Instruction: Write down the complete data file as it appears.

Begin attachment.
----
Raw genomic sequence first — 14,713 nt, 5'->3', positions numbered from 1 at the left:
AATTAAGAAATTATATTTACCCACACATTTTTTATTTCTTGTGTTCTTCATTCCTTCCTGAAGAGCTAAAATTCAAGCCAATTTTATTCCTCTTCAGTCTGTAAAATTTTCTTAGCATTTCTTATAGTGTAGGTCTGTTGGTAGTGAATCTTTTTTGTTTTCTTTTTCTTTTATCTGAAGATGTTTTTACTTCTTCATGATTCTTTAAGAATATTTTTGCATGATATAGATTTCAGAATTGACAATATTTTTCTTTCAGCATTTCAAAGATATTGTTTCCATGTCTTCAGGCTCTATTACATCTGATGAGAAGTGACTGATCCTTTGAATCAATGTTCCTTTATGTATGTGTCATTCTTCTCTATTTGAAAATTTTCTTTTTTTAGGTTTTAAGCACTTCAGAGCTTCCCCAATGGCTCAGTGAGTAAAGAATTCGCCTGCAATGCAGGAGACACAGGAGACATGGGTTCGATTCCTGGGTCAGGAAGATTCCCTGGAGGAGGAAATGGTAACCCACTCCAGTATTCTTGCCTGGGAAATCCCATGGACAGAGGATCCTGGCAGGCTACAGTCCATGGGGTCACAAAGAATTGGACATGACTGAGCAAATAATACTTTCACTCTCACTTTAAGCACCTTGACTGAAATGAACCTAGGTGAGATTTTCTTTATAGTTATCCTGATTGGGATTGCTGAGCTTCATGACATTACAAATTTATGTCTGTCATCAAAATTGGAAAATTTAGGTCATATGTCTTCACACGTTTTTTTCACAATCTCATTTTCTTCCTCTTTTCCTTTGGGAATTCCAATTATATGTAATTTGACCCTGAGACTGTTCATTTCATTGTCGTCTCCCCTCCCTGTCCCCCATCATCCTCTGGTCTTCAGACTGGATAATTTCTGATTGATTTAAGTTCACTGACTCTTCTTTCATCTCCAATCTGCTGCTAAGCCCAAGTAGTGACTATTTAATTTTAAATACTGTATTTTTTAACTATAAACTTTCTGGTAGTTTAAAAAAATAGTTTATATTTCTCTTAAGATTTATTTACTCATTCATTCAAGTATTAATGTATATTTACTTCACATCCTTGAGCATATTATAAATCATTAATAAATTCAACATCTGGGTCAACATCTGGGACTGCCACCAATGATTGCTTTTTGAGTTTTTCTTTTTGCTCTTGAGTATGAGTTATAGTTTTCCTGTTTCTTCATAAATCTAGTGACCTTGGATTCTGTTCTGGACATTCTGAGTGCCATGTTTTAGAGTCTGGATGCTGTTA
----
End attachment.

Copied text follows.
Raw genomic sequence first — 14,713 nt, 5'->3', positions numbered from 1 at the left:
AATTAAGAAATTATATTTACCCACACATTTTTTATTTCTTGTGTTCTTCATTCCTTCCTGAAGAGCTAAAATTCAAGCCAATTTTATTCCTCTTCAGTCTGTAAAATTTTCTTAGCATTTCTTATAGTGTAGGTCTGTTGGTAGTGAATCTTTTTTGTTTTCTTTTTCTTTTATCTGAAGATGTTTTTACTTCTTCATGATTCTTTAAGAATATTTTTGCATGATATAGATTTCAGAATTGACAATATTTTTCTTTCAGCATTTCAAAGATATTGTTTCCATGTCTTCAGGCTCTATTACATCTGATGAGAAGTGACTGATCCTTTGAATCAATGTTCCTTTATGTATGTGTCATTCTTCTCTATTTGAAAATTTTCTTTTTTTAGGTTTTAAGCACTTCAGAGCTTCCCCAATGGCTCAGTGAGTAAAGAATTCGCCTGCAATGCAGGAGACACAGGAGACATGGGTTCGATTCCTGGGTCAGGAAGATTCCCTGGAGGAGGAAATGGTAACCCACTCCAGTATTCTTGCCTGGGAAATCCCATGGACAGAGGATCCTGGCAGGCTACAGTCCATGGGGTCACAAAGAATTGGACATGACTGAGCAAATAATACTTTCACTCTCACTTTAAGCACCTTGACTGAAATGAACCTAGGTGAGATTTTCTTTATAGTTATCCTGATTGGGATTGCTGAGCTTCATGACATTACAAATTTATGTCTGTCATCAAAATTGGAAAATTTAGGTCATATGTCTTCACACGTTTTTTTCACAATCTCATTTTCTTCCTCTTTTCCTTTGGGAATTCCAATTATATGTAATTTGACCCTGAGACTGTTCATTTCATTGTCGTCTCCCCTCCCTGTCCCCCATCATCCTCTGGTCTTCAGACTGGATAATTTCTGATTGATTTAAGTTCACTGACTCTTCTTTCATCTCCAATCTGCTGCTAAGCCCAAGTAGTGACTATTTAATTTTAAATACTGTATTTTTTAACTATAAACTTTCTGGTAGTTTAAAAAAATAGTTTATATTTCTCTTAAGATTTATTTACTCATTCATTCAAGTATTAATGTATATTTACTTCACATCCTTGAGCATATTATAAATCATTAATAAATTCAACATCTGGGTCAACATCTGGGACTGCCACCAATGATTGCTTTTTGAGTTTTTCTTTTTGCTCTTGAGTATGAGTTATAGTTTTCCTGTTTCTTCATAAATCTAGTGACCTTGGATTCTGTTCTGGACATTCTGAGTGCCATGTTTTAGAGTCTGGATGCTGTTA